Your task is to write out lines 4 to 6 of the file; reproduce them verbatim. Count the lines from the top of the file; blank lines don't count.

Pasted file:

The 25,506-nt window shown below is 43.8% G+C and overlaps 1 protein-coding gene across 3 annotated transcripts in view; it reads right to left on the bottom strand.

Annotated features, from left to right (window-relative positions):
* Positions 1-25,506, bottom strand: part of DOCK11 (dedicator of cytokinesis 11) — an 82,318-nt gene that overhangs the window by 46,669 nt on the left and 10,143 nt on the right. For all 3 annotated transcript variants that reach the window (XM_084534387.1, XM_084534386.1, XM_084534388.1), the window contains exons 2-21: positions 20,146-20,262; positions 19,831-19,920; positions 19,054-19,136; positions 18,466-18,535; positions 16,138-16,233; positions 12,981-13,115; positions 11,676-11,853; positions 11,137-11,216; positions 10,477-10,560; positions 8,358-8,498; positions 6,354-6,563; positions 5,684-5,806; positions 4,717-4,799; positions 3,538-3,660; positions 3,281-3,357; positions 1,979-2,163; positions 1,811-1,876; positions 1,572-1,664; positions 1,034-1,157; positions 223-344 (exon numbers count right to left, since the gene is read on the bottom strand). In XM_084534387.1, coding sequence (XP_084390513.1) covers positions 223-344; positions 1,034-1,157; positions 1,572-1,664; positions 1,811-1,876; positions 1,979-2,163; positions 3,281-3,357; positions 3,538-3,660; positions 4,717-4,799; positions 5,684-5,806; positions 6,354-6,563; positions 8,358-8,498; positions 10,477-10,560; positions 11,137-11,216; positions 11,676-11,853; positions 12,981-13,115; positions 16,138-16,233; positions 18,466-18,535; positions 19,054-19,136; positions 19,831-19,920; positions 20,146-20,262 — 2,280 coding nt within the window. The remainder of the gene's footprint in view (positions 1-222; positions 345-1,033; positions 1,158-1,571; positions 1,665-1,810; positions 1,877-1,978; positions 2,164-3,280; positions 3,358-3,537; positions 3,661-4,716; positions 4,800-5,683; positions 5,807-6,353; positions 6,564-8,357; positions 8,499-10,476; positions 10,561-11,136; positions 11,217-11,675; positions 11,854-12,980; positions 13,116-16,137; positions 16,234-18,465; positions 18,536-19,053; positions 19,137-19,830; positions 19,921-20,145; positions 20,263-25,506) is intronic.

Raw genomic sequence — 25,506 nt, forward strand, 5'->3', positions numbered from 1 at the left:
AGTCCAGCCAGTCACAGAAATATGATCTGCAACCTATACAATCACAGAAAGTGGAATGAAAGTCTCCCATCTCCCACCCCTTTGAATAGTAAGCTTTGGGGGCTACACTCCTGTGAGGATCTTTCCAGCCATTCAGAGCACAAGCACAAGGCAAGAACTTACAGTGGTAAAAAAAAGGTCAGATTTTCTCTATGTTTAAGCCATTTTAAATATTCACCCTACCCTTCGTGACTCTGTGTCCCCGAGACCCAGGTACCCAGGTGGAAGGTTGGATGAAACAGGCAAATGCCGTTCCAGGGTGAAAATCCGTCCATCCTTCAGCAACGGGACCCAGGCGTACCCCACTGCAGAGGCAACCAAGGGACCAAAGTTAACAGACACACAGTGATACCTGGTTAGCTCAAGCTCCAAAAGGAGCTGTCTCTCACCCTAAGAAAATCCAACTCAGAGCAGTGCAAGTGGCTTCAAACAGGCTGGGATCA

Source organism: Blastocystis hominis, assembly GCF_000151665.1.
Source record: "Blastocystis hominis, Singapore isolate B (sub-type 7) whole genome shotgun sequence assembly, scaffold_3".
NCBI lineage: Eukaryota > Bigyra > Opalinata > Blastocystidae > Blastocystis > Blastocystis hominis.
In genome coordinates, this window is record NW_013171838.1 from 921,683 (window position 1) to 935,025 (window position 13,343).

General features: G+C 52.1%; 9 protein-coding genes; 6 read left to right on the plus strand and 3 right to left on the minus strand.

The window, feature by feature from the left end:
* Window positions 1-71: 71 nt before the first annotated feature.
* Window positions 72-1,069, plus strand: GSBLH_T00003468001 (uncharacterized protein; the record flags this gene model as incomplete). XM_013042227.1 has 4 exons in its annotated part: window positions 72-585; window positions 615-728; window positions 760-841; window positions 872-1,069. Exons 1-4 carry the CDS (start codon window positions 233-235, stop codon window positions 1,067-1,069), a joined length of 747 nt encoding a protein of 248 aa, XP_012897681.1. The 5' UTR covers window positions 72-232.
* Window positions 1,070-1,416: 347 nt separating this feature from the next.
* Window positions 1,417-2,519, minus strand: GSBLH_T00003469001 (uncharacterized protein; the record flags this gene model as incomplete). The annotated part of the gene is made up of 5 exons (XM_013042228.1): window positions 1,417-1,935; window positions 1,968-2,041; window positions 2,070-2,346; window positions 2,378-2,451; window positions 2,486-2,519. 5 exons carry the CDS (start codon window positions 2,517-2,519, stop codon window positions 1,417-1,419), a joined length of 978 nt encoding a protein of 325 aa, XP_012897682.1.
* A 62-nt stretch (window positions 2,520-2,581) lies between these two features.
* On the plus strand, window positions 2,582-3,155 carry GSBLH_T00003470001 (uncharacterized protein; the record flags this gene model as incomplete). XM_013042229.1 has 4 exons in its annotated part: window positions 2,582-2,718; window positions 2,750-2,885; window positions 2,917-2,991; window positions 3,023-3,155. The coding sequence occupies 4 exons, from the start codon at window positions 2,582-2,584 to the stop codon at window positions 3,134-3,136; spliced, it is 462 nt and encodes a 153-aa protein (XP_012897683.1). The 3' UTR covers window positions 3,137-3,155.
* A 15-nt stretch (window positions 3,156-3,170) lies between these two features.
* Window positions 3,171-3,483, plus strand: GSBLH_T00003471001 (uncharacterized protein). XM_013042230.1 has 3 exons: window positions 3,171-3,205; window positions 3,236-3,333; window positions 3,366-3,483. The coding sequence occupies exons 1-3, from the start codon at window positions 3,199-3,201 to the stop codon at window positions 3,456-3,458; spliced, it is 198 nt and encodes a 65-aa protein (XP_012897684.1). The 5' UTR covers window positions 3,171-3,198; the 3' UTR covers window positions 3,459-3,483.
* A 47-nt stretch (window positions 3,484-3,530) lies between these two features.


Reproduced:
Raw genomic sequence — 25,506 nt, forward strand, 5'->3', positions numbered from 1 at the left:
AGTCCAGCCAGTCACAGAAATATGATCTGCAACCTATACAATCACAGAAAGTGGAATGAAAGTCTCCCATCTCCCACCCCTTTGAATAGTAAGCTTTGGGGGCTACACTCCTGTGAGGATCTTTCCAGCCATTCAGAGCACAAGCACAAGGCAAGAACTTACAGTGGTAAAAAAAAGGTCAGATTTTCTCTATGTTTAAGCCATTTTAAATATTCACCCTACCCTTCGTGACTCTGTGTCCCCGAGACCCAGGTACCCAGGTGGAAGGTTGGATGAAACAGGCAAATGCCGTTCCAGGGTGAAAATCCGTCCATCCTTCAGCAACGGGACCCAGGCGTACCCCACTGCAGAGGCAACCAAGGGACCAAAGTTAACAGACACACAGTGATACCTGGTTAGCTCAAGCTCCAAAAGGAGCTGTCTCTCACCCTAAGAAAATCCAACTCAGAGCAGTGCAAGTGGCTTCAAACAGGCTGGGATCA

Source organism: Blastocystis hominis, assembly GCF_000151665.1.